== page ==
One should also mention the voluntary assistance provided to the war-ravaged Soviet Union by British people under the leadership of the Prime Minister’s wife Clementine Churchill. In his memoirs The Second World War, Churchill wrote, “My wife felt very deeply that our inability to give Russia any military help disturbed and distressed the nation increasingly as the months went by Mr Eden and I encouraged her to explore the possibility of obtaining funds by voluntary subscription for medical aid. For the next four years she devoted herself to this task with enthusiasm and responsibility.” In 1941–1945, the Red Cross Russian Relief Fund provided major assistance to the Soviet Union in the form of medication, medical equipment and food products. In Stalingrad, two hospitals with 50 and 150 beds were established with assistance from the Russian Relief Fund. In all, over eight million pounds were raised during the war years. By a directive of the Supreme Soviet of the USSR, Clementine Churchill was awarded the Order of the Red Banner of Labour on April 12, 1945. The award inventory file from the State Archives of the Russian Federation, photographs from the State Historical and Memorial Museum-Reserve “Battle of Stalingrad” and drawings from the ROSIZO State Museum and Exhibition Centre paint a vivid picture of this story.

A difficult issue for the Allies was the opening of the second front, which kept being postponed at the initiative of the Prime Minister. An example of the resulting tensions is the harsh message sent by Stalin to Churchill on June 24, 1943, regarding a new delay in opening the second front: “I must inform you that it is not just a matter of the frustration of the Soviet government but of its trust in its allies being put to a hard test.”

The first personal meeting of the Big Three in Teheran in November – December 1943 led to the elaboration of a common political and strategic conception of the defeat of Germany and Japan, raising the relations of the three leaders to a new level. The conference’s main achievement was the design of Operation Overlord involving the allied debarkation in northern France. For the first time, the exhibition presents unique documents from the Russian State Military Archive, including a plan of Teheran with the location of the US, Soviet and British missions; a chart of communications between the missions; and a list of subscribers of the Teheran government telephone exchange, in which Stalin is denoted by the pseudonym “Ivanov”.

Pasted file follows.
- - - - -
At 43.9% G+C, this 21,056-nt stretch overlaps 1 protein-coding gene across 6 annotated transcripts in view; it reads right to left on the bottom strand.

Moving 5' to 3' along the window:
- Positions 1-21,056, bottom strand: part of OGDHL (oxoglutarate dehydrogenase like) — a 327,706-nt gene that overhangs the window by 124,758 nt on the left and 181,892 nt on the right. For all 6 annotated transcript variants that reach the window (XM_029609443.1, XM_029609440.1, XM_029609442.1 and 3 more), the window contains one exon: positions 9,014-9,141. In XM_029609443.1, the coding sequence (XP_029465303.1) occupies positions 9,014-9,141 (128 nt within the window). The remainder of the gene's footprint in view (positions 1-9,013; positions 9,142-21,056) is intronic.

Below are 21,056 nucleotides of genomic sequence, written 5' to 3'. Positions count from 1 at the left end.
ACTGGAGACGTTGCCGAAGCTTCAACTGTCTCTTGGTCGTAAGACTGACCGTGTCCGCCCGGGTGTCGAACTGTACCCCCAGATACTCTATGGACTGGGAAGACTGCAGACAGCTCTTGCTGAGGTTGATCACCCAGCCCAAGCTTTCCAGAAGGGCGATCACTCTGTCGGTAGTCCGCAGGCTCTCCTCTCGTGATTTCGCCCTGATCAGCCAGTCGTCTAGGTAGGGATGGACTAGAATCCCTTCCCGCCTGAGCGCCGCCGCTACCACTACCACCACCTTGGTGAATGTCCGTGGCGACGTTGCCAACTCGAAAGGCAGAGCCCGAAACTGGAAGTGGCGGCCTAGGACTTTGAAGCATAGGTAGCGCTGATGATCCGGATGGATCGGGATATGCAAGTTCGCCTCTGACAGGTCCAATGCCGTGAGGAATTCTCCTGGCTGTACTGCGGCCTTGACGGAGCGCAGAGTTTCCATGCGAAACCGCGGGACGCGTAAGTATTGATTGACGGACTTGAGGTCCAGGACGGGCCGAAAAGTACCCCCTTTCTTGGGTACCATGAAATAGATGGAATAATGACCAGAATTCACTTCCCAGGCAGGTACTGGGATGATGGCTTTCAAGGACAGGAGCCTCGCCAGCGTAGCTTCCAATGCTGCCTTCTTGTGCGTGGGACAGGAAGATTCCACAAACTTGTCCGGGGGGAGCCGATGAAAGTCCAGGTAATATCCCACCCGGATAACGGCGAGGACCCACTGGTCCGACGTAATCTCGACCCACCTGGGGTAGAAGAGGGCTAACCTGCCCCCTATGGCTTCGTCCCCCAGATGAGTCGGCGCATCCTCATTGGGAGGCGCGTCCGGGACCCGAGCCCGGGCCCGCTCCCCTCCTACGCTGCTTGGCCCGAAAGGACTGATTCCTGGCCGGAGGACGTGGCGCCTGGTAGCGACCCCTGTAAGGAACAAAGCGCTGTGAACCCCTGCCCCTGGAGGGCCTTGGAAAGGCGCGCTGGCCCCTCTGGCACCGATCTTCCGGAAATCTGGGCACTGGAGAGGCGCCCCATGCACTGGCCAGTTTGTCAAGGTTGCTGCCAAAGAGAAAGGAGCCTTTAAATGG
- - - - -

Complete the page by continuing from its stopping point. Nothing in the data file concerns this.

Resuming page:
The long-awaited opening of the second front and the implementation of Operation Bagration marked the zenith of military and political cooperation between the Big Three. When the allies finally disembarked in Normandy, the Wehrmacht had less than 60 divisions in France and 20 in Italy, compared to over 200 on the Soviet-German front.

For the first time, the exhibition presents documents that show Churchill’s respect and admiration for Stalin and the successes of the Red Army. On January 1, 1944, the Prime Minister asked the Soviet leader to send him a score of the new Soviet hymn in order to “have it played by the British Broadcasting Corporation on all occasions when important Russian victories were announced”. Exhibition visitors will see the original 1943 score of the Soviet hymn.

The next Big Three meeting took place in Yalta. The decisions of the Crimea Conference are well known: they set down the military cooperation of the three parties in the final defeat of Germany and in the war against Japan as well as indicating the key contours of the post-war world. Even when the allies were unable to come to a final decision, they managed to strike a balance of interests. In his report on the conference to Soviet ambassadors, Molotov wrote that “the atmosphere at the conference was very friendly and marked by the striving to reach an agreement on controversial issues”. Visitors will see the authentic transcripts of conversations between the Big Three leaders, an exchange of memoranda between Stalin and Roosevelt on the Assembly of the International Organisation, and the text of the Crimea Conference Protocol on the Question of Reparations with the autographs of the three heads of government. Little-known photographs made after the conference show Churchill and his daughter Sarah visiting Sevastopol, where they saw the monuments to Russian and British soldiers who died fighting for the city in 1854–1855.

The exhibition also includes Lend-Lease documents. For the first time, visitors will see the Report from the Deputy Chairman of the Soviet Purchasing Committee to the People’s Commissariat of Foreign Trade on the Committee’s work in the US between 1 January and 31 December 1943 from the Russian State Archive of Economy, which details the assistance provided through Lend-Lease to allied countries in both percentage and currency terms. Recently declassified Lend-Lease documents from the Central Archive of the Russian Ministry of Defence are also presented.

The three names of Stalin, Churchill and Roosevelt will come down in history as the personal incarnations of the anti-Hitler coalition that saved human civilisation from the most terrible barbarism of the 20th century.

The virtual exhibition project consists of five sections arranged in thematic and chronological order:

1. Beginning of World War II. Birth of the Grand Alliance

2. Teheran Conference of the Three Powers. 1943

3. Yalta Conference of the Big Three. 1945

4. Meeting of the Allied Forces on the Elbe. 1945

5. Potsdam Conference of the Three Victorious Powers in World War II. 1945

In total, over 250 archival documents and museum items were selected for the project.

The project was implemented on the basis of the exhibition of the same name in the Exhibition Hall of the Federal Archives in Moscow, prepared with the financial support of the Presidential Grants Fund.

Each published document is provided with an editorial heading that contains its general description. The legend of the document (reference information) contains the search data (storage cipher), original or copy is also indicated.